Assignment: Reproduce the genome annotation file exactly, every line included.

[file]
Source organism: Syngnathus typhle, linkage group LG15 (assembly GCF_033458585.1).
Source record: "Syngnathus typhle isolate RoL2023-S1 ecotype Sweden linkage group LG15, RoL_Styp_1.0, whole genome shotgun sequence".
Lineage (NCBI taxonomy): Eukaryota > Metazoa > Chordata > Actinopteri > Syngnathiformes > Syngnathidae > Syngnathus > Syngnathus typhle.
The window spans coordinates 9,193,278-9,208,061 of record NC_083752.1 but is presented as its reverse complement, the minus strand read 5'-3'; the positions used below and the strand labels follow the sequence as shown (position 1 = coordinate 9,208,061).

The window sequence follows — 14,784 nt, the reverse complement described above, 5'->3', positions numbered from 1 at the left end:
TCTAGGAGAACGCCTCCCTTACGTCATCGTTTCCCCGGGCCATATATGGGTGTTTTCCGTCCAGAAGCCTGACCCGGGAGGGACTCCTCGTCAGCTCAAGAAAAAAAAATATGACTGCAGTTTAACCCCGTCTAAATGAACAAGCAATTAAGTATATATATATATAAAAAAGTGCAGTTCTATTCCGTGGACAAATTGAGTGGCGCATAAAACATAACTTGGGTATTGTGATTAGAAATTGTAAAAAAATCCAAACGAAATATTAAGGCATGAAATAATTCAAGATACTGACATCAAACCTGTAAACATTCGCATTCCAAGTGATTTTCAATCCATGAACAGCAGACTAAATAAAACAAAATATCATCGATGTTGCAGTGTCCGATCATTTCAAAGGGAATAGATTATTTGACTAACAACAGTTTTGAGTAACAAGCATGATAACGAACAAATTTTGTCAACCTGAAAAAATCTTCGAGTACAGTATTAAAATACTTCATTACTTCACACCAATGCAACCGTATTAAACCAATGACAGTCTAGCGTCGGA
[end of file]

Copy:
Source organism: Syngnathus typhle, linkage group LG15 (assembly GCF_033458585.1).
Source record: "Syngnathus typhle isolate RoL2023-S1 ecotype Sweden linkage group LG15, RoL_Styp_1.0, whole genome shotgun sequence".
Lineage (NCBI taxonomy): Eukaryota > Metazoa > Chordata > Actinopteri > Syngnathiformes > Syngnathidae > Syngnathus > Syngnathus typhle.
The window spans coordinates 9,193,278-9,208,061 of record NC_083752.1 but is presented as its reverse complement, the minus strand read 5'-3'; the positions used below and the strand labels follow the sequence as shown (position 1 = coordinate 9,208,061).

The window sequence follows — 14,784 nt, the reverse complement described above, 5'->3', positions numbered from 1 at the left end:
TCTAGGAGAACGCCTCCCTTACGTCATCGTTTCCCCGGGCCATATATGGGTGTTTTCCGTCCAGAAGCCTGACCCGGGAGGGACTCCTCGTCAGCTCAAGAAAAAAAAATATGACTGCAGTTTAACCCCGTCTAAATGAACAAGCAATTAAGTATATATATATATAAAAAAGTGCAGTTCTATTCCGTGGACAAATTGAGTGGCGCATAAAACATAACTTGGGTATTGTGATTAGAAATTGTAAAAAAATCCAAACGAAATATTAAGGCATGAAATAATTCAAGATACTGACATCAAACCTGTAAACATTCGCATTCCAAGTGATTTTCAATCCATGAACAGCAGACTAAATAAAACAAAATATCATCGATGTTGCAGTGTCCGATCATTTCAAAGGGAATAGATTATTTGACTAACAACAGTTTTGAGTAACAAGCATGATAACGAACAAATTTTGTCAACCTGAAAAAATCTTCGAGTACAGTATTAAAATACTTCATTACTTCACACCAATGCAACCGTATTAAACCAATGACAGTCTAGCGTCGGA